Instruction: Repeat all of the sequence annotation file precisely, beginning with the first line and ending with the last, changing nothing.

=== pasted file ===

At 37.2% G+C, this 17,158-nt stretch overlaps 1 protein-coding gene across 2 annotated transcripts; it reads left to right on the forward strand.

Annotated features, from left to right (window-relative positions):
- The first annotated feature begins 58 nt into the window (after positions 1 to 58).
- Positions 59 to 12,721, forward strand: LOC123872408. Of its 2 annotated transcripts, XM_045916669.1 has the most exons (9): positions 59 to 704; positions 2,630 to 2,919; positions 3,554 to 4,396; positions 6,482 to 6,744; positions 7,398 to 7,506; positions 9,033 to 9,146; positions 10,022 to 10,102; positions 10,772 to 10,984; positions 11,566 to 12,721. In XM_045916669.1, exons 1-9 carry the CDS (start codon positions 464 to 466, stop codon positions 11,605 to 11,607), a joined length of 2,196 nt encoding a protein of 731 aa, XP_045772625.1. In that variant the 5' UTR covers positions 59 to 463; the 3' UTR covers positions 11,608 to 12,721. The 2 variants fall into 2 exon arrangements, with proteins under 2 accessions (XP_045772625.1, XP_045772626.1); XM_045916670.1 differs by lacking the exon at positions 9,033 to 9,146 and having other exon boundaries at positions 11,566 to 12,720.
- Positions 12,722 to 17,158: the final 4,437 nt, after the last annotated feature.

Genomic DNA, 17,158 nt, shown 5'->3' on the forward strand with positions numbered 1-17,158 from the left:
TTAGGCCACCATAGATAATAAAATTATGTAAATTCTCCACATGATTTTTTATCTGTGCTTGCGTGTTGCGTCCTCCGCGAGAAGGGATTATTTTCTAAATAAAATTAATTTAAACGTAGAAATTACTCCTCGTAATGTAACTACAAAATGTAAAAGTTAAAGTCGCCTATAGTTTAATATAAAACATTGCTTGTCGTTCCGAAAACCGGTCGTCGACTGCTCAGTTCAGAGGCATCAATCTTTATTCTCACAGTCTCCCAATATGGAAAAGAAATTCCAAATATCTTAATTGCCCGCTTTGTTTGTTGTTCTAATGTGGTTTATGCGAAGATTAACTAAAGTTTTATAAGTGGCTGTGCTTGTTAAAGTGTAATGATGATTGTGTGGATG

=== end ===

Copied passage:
At 37.2% G+C, this 17,158-nt stretch overlaps 1 protein-coding gene across 2 annotated transcripts; it reads left to right on the forward strand.

Annotated features, from left to right (window-relative positions):
- The first annotated feature begins 58 nt into the window (after positions 1 to 58).
- Positions 59 to 12,721, forward strand: LOC123872408. Of its 2 annotated transcripts, XM_045916669.1 has the most exons (9): positions 59 to 704; positions 2,630 to 2,919; positions 3,554 to 4,396; positions 6,482 to 6,744; positions 7,398 to 7,506; positions 9,033 to 9,146; positions 10,022 to 10,102; positions 10,772 to 10,984; positions 11,566 to 12,721. In XM_045916669.1, exons 1-9 carry the CDS (start codon positions 464 to 466, stop codon positions 11,605 to 11,607), a joined length of 2,196 nt encoding a protein of 731 aa, XP_045772625.1. In that variant the 5' UTR covers positions 59 to 463; the 3' UTR covers positions 11,608 to 12,721. The 2 variants fall into 2 exon arrangements, with proteins under 2 accessions (XP_045772625.1, XP_045772626.1); XM_045916670.1 differs by lacking the exon at positions 9,033 to 9,146 and having other exon boundaries at positions 11,566 to 12,720.
- Positions 12,722 to 17,158: the final 4,437 nt, after the last annotated feature.

Genomic DNA, 17,158 nt, shown 5'->3' on the forward strand with positions numbered 1-17,158 from the left:
TTAGGCCACCATAGATAATAAAATTATGTAAATTCTCCACATGATTTTTTATCTGTGCTTGCGTGTTGCGTCCTCCGCGAGAAGGGATTATTTTCTAAATAAAATTAATTTAAACGTAGAAATTACTCCTCGTAATGTAACTACAAAATGTAAAAGTTAAAGTCGCCTATAGTTTAATATAAAACATTGCTTGTCGTTCCGAAAACCGGTCGTCGACTGCTCAGTTCAGAGGCATCAATCTTTATTCTCACAGTCTCCCAATATGGAAAAGAAATTCCAAATATCTTAATTGCCCGCTTTGTTTGTTGTTCTAATGTGGTTTATGCGAAGATTAACTAAAGTTTTATAAGTGGCTGTGCTTGTTAAAGTGTAATGATGATTGTGTGGATG